Russ Thomas was born in Essex, raised in Berkshire and now lies in Sheffield. He grew up in the 80s reading anything he could get from the library, writing stories, watching large amounts of television, playing video games, and largely avoiding the great outdoors. He spent five years trying to master playing the electronic organ and another five trying to learn Spanish. It didn’t take him too long to realise that he’d be better off sticking to the writing.
After a few ‘proper’ jobs ( among them: pot-washer, optician’s receptionist, supermarket warehouse operative, call-centre telephonist and storage salesman) he discovered the joys of book selling, where he could talk to people about books all day.
His debut novel Firewatching is the first book in the DS Adam Tyler series.
About the book
One False Move – A body is found bricked into the walls of a house. From the state of the hands, it’s clear they were buried alive and tried to claw their way out before they died. Soon, the victim is linked to a missing person’s case and DS Adam Tyler is called.
Will Ignite – As the sole representative of South Yorkshire’s Cold Case Review Unit, Tyler recognises his role as what it is – a means of keeping him out of the way following an ‘incident.’ When this case falls in his lap, he grabs the opportunity to fix his stagnating career.
The City – When he discovers he has a connection to the case that hopelessly compromises him, he makes the snap decision not to tell his superiors. With such a brutal and sadistic murder to unpick, Tyler must move carefully to find the truth, without destroying the case or himself.
Meanwhile, someone in the city knows exactly what happened to the body. Someone who is watching Adam closely. Someone with an unhealthy affinity with fire…
Sometimes you get reads that demand attention. You are unable to focus on any other matter or book until you have devoted every aspect of yourself to this particular story – right until the very last page.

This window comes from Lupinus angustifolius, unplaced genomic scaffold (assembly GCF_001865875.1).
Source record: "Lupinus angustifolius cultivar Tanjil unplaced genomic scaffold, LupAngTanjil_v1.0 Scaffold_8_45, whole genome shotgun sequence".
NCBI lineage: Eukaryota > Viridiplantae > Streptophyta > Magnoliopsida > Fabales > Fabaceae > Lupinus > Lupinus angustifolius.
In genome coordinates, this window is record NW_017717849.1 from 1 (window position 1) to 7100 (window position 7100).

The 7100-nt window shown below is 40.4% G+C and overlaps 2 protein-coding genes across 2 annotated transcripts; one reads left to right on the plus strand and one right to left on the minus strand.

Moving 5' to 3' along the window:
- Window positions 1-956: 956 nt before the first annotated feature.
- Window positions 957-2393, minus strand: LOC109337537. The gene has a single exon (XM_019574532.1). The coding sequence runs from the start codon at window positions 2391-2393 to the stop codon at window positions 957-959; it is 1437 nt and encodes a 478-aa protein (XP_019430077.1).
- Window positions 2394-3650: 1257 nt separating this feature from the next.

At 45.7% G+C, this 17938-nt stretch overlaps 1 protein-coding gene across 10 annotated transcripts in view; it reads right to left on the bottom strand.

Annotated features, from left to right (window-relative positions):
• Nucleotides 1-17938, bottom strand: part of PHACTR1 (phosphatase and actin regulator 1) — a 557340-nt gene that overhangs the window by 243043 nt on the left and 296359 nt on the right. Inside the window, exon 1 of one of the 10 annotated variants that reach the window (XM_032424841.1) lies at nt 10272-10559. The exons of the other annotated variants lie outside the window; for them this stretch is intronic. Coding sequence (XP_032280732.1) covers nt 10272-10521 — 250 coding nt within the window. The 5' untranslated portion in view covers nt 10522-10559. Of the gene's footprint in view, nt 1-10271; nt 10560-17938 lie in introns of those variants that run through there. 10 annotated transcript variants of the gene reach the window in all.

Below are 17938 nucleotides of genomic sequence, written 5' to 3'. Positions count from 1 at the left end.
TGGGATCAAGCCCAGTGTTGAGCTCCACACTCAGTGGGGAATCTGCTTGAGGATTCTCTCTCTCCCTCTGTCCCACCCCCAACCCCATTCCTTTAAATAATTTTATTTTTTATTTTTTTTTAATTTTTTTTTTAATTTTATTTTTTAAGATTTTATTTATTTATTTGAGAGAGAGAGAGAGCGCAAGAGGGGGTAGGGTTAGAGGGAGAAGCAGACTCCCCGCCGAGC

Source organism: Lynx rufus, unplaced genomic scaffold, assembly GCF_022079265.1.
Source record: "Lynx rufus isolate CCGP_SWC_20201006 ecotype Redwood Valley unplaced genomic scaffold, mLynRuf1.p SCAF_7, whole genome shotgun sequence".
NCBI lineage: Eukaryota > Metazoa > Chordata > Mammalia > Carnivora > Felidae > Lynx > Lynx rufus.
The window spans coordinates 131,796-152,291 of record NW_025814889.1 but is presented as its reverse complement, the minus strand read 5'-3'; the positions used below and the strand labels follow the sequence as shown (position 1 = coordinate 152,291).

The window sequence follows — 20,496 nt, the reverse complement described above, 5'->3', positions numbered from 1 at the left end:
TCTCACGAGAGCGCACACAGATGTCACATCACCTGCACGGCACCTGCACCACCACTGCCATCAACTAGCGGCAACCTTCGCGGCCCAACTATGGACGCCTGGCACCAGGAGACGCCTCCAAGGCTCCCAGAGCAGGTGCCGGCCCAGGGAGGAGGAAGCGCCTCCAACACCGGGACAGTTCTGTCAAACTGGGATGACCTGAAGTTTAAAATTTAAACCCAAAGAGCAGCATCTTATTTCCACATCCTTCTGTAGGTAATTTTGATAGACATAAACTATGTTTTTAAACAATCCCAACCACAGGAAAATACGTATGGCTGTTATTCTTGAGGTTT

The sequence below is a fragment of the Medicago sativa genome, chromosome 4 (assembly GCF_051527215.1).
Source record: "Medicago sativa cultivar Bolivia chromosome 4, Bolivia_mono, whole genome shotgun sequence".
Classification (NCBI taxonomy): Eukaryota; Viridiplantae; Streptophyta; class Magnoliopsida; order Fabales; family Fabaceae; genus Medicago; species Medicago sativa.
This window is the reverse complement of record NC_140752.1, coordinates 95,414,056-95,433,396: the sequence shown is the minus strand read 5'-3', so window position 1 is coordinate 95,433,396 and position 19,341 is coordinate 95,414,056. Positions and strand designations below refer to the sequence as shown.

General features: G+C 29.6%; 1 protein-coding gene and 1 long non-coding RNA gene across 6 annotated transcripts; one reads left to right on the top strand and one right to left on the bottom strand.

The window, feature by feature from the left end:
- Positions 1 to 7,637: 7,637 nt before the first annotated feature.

DS Adam Tyler is called to the scene of a crime as the representative of the Cold Case Unit. The body is of a person who went missing many years ago. Perhaps he can finally get some answers to the many questions the police and the family have.
Simultaneously someone has been setting fires – the question is whether there is any connection to a bizarre blog on the internet and real life or is it all just some strange coincidence. The insidious nature of the arsonist is balanced, in an oddly fascinating way, by the factual accounts of historical incidents of tragedies linked to fire.
In the midst of the more serious nature of this crime read the relationship between Doggett and Tyler brings a little humour to the story. Doggett has a very specific snarky charm, and he doesn’t mind sharing it with everyone around him. Think Dalziel and his acidic tongue, but with much friendlier intentions.
I enjoyed the way the author stapled the truth of the insatiable hunger of social media intermittently into the story. It serves as a stark and frightening reminder that there are plenty of invisible people out there in the world, who feed off pain, drama and fear. What’s worse is how many of them are willing to incite and fuel the flames – pun absolutely intended.
It’s a superb crime read – an excellent combination of snark, mystery and murder.
I had to go back and check again that this was indeed a debut novel, because Thomas plots and writes like someone who has been writing for years. I hope this is the first of many more.